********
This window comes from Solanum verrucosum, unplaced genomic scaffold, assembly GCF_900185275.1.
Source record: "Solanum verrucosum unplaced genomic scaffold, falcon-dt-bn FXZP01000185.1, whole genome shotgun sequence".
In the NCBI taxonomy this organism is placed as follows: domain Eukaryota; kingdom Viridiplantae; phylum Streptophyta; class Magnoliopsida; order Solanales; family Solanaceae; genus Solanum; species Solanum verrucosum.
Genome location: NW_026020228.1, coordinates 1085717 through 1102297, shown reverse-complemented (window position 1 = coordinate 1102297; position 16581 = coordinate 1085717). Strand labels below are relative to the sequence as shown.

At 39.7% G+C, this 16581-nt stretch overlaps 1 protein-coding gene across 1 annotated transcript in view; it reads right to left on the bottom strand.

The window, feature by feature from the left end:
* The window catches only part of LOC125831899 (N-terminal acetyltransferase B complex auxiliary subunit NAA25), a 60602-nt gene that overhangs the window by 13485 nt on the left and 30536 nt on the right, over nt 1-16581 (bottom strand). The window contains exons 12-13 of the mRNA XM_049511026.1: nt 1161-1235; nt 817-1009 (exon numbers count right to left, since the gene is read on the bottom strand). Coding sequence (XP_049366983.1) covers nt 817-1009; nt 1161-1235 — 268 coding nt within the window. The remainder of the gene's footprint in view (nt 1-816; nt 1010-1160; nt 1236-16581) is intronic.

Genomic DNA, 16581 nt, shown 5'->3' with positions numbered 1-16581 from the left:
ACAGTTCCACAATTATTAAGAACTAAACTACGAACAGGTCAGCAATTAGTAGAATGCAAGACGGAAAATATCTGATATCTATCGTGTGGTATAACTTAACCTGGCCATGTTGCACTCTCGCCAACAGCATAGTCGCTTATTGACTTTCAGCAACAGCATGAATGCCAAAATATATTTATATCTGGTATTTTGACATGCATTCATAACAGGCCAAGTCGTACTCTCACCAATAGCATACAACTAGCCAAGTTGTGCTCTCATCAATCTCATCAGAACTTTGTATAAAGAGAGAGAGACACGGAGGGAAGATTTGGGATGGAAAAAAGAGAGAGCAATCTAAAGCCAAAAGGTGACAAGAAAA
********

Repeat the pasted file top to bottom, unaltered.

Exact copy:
This window comes from Solanum verrucosum, unplaced genomic scaffold, assembly GCF_900185275.1.
Source record: "Solanum verrucosum unplaced genomic scaffold, falcon-dt-bn FXZP01000185.1, whole genome shotgun sequence".
In the NCBI taxonomy this organism is placed as follows: domain Eukaryota; kingdom Viridiplantae; phylum Streptophyta; class Magnoliopsida; order Solanales; family Solanaceae; genus Solanum; species Solanum verrucosum.
Genome location: NW_026020228.1, coordinates 1085717 through 1102297, shown reverse-complemented (window position 1 = coordinate 1102297; position 16581 = coordinate 1085717). Strand labels below are relative to the sequence as shown.

At 39.7% G+C, this 16581-nt stretch overlaps 1 protein-coding gene across 1 annotated transcript in view; it reads right to left on the bottom strand.

The window, feature by feature from the left end:
* The window catches only part of LOC125831899 (N-terminal acetyltransferase B complex auxiliary subunit NAA25), a 60602-nt gene that overhangs the window by 13485 nt on the left and 30536 nt on the right, over nt 1-16581 (bottom strand). The window contains exons 12-13 of the mRNA XM_049511026.1: nt 1161-1235; nt 817-1009 (exon numbers count right to left, since the gene is read on the bottom strand). Coding sequence (XP_049366983.1) covers nt 817-1009; nt 1161-1235 — 268 coding nt within the window. The remainder of the gene's footprint in view (nt 1-816; nt 1010-1160; nt 1236-16581) is intronic.

Genomic DNA, 16581 nt, shown 5'->3' with positions numbered 1-16581 from the left:
ACAGTTCCACAATTATTAAGAACTAAACTACGAACAGGTCAGCAATTAGTAGAATGCAAGACGGAAAATATCTGATATCTATCGTGTGGTATAACTTAACCTGGCCATGTTGCACTCTCGCCAACAGCATAGTCGCTTATTGACTTTCAGCAACAGCATGAATGCCAAAATATATTTATATCTGGTATTTTGACATGCATTCATAACAGGCCAAGTCGTACTCTCACCAATAGCATACAACTAGCCAAGTTGTGCTCTCATCAATCTCATCAGAACTTTGTATAAAGAGAGAGAGACACGGAGGGAAGATTTGGGATGGAAAAAAGAGAGAGCAATCTAAAGCCAAAAGGTGACAAGAAAA